Editorial Focus: Graphite and Graphene

Published: Monday, 28 January 2013

Pursuing a technology agenda means sustainable, long-term profitability argues Gary Economo, president and CEO of Focus Graphite Inc*

By Gary Economo, CEO, Focus Graphite Inc.

Domestic demand is expected to push China’s production of crystalline flake graphite to just under one million tonnes over the next three years.

Roughly, that’s a 40% increase from 2010 production levels of 650,000 tpa.

While those growth rates are generally in line with global market demand projections to 2015 and beyond, there is no indication yet as to what portion of China’s production growth is destined for its domestic industrial and high-value technology markets.

The United States Geological Survey (USGS) said in its 2013 flake graphite report, that some 800m tonnes of natural crystalline graphite is exploitable worldwide.

The graphite industry should learn from the lessons of history to gird itself against the risks attached to overcapacity of supply - even at times of a bullish demand market.

Looking forward, our view is that current prices for both industrial and technology grade graphite is unsustainable and that a market price correction based on end-user demand will force an industry-wide rationalisation.

Carbon components manufactured for and consumed by mass producers in the automotive, consumer electronics, aviation and clean energy sectors are now, and will continue to be vital contributors to industrialised nations’ economic recovery and growth in the short-to-medium term

2013-2014 may well become a period of consolidation bringing a new wave of mergers and acquisitions among the owners of some 80 graphite development projects worldwide.

The graphite market is changing dramatically. New applications for carbon composites are driving change on an industrial scale, from China to Germany to the US to Brazil.

This change is exemplified in the current wave of planning articulated by end-users’ in their specification requirements for future high-purity graphite concentrates.

For example, battery manufacturers’ costs in 2012 for graphite anode material was approximately $5,000/tonne.

The electric vehicle market needs one of two things to be successful:

- Either the price per tonne of anode materials needs to be pared back to the $1500/tonne range, or;

- The same anode needs to be capable of producing four times more energy capacity.

It is possible to achieve both.

Customers are demanding better prices in order to be globally competitive over the next five to 10 years.

Competitive necessity requires producers to have the in-house capability of matching customers niche, technical requirements. Purification outsourcing adds additional cost layers.

The challenge going forward today is to protect both shareholders and business operations from external risk.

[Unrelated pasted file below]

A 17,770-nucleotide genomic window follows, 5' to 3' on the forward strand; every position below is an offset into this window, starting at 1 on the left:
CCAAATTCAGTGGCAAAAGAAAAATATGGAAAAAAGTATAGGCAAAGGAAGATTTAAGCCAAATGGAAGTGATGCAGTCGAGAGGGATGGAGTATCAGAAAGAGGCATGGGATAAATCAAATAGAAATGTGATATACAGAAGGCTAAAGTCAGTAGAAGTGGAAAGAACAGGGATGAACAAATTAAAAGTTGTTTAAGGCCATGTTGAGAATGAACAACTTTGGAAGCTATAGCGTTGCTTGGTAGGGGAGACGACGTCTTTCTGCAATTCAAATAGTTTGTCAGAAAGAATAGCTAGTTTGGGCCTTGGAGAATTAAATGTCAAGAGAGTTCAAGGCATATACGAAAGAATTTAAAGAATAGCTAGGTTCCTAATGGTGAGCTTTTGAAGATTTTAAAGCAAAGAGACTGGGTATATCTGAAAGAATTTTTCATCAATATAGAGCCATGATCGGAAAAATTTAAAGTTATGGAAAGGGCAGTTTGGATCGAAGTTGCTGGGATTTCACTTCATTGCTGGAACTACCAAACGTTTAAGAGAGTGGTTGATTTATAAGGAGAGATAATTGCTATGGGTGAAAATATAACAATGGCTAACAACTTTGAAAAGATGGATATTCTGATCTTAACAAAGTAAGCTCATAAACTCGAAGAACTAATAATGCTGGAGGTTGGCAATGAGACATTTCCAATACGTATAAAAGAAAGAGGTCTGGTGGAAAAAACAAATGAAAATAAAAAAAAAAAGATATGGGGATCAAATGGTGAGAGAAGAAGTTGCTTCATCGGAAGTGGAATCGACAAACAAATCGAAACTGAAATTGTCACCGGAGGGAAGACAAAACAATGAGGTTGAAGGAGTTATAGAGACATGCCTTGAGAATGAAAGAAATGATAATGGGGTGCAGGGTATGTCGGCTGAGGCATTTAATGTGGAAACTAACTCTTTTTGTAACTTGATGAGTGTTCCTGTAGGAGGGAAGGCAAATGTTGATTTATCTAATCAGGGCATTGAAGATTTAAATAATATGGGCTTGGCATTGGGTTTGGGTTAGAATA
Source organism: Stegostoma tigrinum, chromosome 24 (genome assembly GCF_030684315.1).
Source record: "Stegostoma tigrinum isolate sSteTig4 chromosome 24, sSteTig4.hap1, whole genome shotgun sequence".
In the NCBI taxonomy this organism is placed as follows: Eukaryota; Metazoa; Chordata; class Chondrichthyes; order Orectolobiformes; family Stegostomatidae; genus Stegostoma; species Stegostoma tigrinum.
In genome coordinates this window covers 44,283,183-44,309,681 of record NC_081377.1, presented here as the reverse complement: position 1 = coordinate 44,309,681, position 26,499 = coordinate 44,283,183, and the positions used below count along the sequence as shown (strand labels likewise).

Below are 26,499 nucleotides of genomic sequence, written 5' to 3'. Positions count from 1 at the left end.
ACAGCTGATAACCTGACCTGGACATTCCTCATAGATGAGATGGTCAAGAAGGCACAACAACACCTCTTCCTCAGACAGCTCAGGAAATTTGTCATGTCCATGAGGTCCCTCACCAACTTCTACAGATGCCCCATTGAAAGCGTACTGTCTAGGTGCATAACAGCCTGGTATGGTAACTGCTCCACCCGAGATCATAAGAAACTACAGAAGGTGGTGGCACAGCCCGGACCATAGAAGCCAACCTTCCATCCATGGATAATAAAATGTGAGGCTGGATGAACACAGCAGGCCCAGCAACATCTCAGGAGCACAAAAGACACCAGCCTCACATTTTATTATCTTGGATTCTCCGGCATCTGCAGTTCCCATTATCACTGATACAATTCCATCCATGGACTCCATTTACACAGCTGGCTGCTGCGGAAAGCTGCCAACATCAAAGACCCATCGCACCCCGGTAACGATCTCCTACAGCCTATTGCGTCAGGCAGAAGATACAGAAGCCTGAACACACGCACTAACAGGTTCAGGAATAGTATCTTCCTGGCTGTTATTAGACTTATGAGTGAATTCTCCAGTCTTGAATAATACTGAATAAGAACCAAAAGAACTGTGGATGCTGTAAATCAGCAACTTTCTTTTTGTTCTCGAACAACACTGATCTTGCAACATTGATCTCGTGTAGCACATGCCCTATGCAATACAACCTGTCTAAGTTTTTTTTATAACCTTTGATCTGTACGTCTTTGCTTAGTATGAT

Risk protection to us is based upon a four point formula:

- Know your customers’ needs. Secure them with quality product and competitive prices

- Invest, then continue to invest in the creation of new and existing cost-mitigating technologies

- Leverage the advantage of your graphite deposit by creating a cutting edge, high technology graphene business component,

- Expand your high-grade graphite assets - domestically and globally - to support your long-term, competitive market position

Pursuing a technology agenda means sustainable, long-term profitability.

A lithium-ion battery, used in electric vehicles.
This battery is used in the Nissan LEAF. The
company announced in January that it was able
to reduce the cost of its all-electric fleet.


Innovation means looking beyond the borders of a graphite mining property and to future markets.

The emergence of graphene - derived from crystalline flake graphite - provided an opportunity for investigation and ultimately, action.

Graphene has taken on a life of its own. Applications are being developed individually and through partnerships with some of the largest industrial institutions in the world.

There is the potential for graphene to spawn a second industrial revolution during this decade. There is also the possibility that graphene market monetisation will begin to take place within the next 12 to 24 months, driven by demand from the green energy and infrastructural sectors.

All players in the graphite sector need to up their game in the near-term by broadening their business strategies to meet the challenges of change head-on.

Cost-mitigating technologies are critical to securing market share, profitability and ultimately, increasing shareholder value.

About the Author:

*Gary Economo is president and CEO of Focus Graphite Inc., owner of the Lac Knife, Quebec high-grade graphite deposit and, president and CEO of Grafoid Inc., the graphene investment and application development company.